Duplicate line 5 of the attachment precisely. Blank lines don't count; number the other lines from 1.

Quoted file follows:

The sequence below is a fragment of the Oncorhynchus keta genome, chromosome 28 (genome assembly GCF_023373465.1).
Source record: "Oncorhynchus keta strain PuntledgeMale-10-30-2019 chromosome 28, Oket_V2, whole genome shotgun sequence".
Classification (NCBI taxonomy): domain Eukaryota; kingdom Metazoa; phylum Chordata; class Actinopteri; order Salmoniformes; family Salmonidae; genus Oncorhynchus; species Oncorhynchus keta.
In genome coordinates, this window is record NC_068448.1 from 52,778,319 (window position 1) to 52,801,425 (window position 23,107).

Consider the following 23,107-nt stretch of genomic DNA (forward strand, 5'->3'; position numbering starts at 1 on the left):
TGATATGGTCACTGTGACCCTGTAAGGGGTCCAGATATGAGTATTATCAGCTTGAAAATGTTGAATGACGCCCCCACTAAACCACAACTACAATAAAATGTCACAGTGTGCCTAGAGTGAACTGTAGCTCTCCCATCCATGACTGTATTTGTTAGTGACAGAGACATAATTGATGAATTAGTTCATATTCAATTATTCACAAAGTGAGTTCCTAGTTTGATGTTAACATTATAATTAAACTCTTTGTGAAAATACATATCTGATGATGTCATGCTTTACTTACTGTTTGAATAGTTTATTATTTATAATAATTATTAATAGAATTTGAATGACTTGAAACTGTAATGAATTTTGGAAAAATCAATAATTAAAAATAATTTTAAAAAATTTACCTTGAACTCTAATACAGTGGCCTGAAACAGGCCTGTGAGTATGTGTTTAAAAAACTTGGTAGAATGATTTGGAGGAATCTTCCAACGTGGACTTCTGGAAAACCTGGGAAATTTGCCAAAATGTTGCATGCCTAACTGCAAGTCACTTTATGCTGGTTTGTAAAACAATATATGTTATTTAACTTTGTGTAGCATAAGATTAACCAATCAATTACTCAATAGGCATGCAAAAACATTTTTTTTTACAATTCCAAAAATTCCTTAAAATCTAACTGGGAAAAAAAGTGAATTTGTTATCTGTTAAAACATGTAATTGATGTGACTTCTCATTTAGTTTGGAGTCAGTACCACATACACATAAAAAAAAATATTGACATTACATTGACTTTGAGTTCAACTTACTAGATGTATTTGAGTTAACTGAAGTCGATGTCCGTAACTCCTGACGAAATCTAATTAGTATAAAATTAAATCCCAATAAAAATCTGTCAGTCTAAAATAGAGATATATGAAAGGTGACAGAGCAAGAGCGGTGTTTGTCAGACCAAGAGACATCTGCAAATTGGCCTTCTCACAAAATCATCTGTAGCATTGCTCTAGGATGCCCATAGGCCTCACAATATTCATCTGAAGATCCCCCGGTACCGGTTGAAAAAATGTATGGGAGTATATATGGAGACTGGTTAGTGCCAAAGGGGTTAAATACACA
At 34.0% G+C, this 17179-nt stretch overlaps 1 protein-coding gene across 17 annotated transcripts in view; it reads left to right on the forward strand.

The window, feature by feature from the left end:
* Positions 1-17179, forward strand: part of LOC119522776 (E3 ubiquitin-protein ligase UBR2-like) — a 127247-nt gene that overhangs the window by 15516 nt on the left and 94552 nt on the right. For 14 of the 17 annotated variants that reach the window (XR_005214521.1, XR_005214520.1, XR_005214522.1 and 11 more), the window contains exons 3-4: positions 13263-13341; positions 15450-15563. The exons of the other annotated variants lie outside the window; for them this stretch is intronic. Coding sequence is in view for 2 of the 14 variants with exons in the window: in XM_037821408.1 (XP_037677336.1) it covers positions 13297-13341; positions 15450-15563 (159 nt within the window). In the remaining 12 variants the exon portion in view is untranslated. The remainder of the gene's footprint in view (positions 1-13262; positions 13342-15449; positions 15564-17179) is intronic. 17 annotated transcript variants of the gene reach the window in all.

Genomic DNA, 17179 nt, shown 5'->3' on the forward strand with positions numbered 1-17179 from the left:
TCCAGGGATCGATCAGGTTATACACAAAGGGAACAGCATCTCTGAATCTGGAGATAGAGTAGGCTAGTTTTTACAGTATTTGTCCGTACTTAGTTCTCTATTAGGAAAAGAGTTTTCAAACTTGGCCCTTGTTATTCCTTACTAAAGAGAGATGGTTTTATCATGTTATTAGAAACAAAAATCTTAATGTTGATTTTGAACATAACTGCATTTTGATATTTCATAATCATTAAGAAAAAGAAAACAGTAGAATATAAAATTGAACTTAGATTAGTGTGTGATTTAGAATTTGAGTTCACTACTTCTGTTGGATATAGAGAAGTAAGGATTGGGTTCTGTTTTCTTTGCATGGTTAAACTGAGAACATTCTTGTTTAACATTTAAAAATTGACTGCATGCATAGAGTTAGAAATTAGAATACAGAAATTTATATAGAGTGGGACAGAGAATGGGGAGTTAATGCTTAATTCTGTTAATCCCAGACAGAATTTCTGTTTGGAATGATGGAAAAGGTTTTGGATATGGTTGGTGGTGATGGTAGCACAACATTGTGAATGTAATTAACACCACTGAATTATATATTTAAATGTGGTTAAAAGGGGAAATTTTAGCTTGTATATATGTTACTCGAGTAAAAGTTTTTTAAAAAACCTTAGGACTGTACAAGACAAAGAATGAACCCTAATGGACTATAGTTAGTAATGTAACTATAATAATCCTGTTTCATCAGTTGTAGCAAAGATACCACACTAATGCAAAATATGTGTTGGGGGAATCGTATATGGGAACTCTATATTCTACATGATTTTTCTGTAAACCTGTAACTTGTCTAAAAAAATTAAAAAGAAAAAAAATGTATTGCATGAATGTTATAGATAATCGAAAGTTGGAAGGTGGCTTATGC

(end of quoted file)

Consider the following 23,107-nt stretch of genomic DNA (forward strand, 5'->3'; position numbering starts at 1 on the left):